Retirement planning is a broad concept. So broad, in fact, that the term is almost useless in discussion without clarification as to context. To one person, retirement planning means directing as much money as possible to a 401(k). To another, it means maintaining the ideal asset allocation as retirement draws nearer. Still others are worried about withdrawing funds in a tax-efficient manner. But in all three examples, much like on the first page of results from a Google search of the subject, retirement planning is about money.

Saving versus planning

Some of us are so daunted by the sheer task of accumulating enough money that we don’t give enough thought to what that money is for. We save, but we fail to plan.

If your dream is to have a place to live, food to eat and adequate health care, your task is relatively simple. But if your vision of your golden years includes a more exciting existence, now is the time to plan.

Write it down

It’s time to make a list. A really big list. Don’t hold back. Start with the things that first come to mind, then dig deeper. Inside all of us is a trunkful of ideas that we’ve put away without even realizing it, labeling them as unrealistic or far-fetched. This is the time to locate that trunk and drag it out into the light. Have you thought you might like to live in another country? Put it on the list. Try out a new career? Live in an RV? It all goes on the list.

Most of us know that saving now is essential to a comfortable retirement. But retirement planning goes beyond the money.

Include everything – things you want to do or have (though I’d put more emphasis on the first), how you want to feel, what words you want to use to describe your life. Will your life be active? Peaceful? Simple? Putting all of these ideas in one place can build a framework for decision-making later in the process.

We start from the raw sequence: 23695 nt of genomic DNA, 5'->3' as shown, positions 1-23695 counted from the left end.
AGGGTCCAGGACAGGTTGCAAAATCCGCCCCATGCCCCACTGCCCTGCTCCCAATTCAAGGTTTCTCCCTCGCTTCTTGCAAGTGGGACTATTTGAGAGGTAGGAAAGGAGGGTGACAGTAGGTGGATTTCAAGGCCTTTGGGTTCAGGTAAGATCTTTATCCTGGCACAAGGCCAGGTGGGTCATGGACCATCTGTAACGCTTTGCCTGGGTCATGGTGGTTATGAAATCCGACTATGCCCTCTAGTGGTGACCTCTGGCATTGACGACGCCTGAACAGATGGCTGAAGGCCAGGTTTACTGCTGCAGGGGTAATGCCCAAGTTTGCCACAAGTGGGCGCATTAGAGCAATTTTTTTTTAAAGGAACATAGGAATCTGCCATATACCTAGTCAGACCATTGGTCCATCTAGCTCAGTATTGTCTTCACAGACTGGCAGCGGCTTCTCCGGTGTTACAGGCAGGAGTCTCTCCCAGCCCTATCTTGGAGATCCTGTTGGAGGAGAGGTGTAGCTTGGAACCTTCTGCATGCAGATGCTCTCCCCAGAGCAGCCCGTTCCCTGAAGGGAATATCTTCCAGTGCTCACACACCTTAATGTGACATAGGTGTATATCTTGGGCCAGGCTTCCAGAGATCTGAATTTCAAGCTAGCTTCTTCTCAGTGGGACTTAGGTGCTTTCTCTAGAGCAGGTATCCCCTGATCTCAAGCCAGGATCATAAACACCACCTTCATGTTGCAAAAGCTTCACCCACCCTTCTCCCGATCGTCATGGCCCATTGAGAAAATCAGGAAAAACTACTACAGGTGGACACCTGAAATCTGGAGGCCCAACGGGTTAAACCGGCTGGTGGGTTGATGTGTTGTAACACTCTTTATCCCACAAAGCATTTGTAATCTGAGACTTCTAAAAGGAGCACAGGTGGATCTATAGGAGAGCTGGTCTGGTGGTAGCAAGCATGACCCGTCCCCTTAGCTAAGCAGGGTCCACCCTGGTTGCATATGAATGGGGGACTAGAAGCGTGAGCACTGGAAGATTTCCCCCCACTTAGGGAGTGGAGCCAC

Take some time with the list. Let it stew and revisit it. Add things. Take things off. Take time to periodically force rank each item to see if your priorities have changed. The list may change dramatically over time, more so if you are in your early working years. But the fact that the list exists can help you make decisions today about saving and spending today by giving shape to your retirement goals.

Make “some day” today

The danger of overly diligent retirement saving is in focusing so much on tomorrow that you fail to live today. The items on your list are things to look forward to, yes, but they also serve as a record of things you’re putting off. None of us is guaranteed time, so consider moving some of them to a more immediate list.

You may also discover that some of your dreams are better suited to your younger self or that you can benefit from them earlier than planned. Some may be obvious – if your dream is to climb Mt. Everest, you have a substantially better chance of succeeding if you attempt it in your 30s than if you wait until your 70s. Furthermore, if your dream is to build a house on a lake to live in when you retire, you might be able to purchase the property earlier and enjoy it during your working years.

Funding the list

Obviously, we only have so many retirement dollars. Inevitably, some things will have to come off your list. If you’ve put enough work into your list, that decision will be easier. It is less painful to give up your dream of spending a year traveling around the world if you gave it up in favor of owning a vacation home for spending time with your children and grandchildren.

Moving some of your dreams into your working years can also help you stretch your retirement dollars. Saving up your vacation time to take a month-long trip around the world before you retire, for example, can be the compromise that reduces your retirement income needs but still lets you get a taste of your dream.

The Bottom Line

The hard truth is that most of us spend our working years focused on the financial aspects of retirement, and fail to imagine our total retirement experience. But failing to plan for your retirement dreams can mean failing to plan for your life, and that can lead to missing out. You may not be able to do everything on your list, but don’t let it be because you waited too long to plan.

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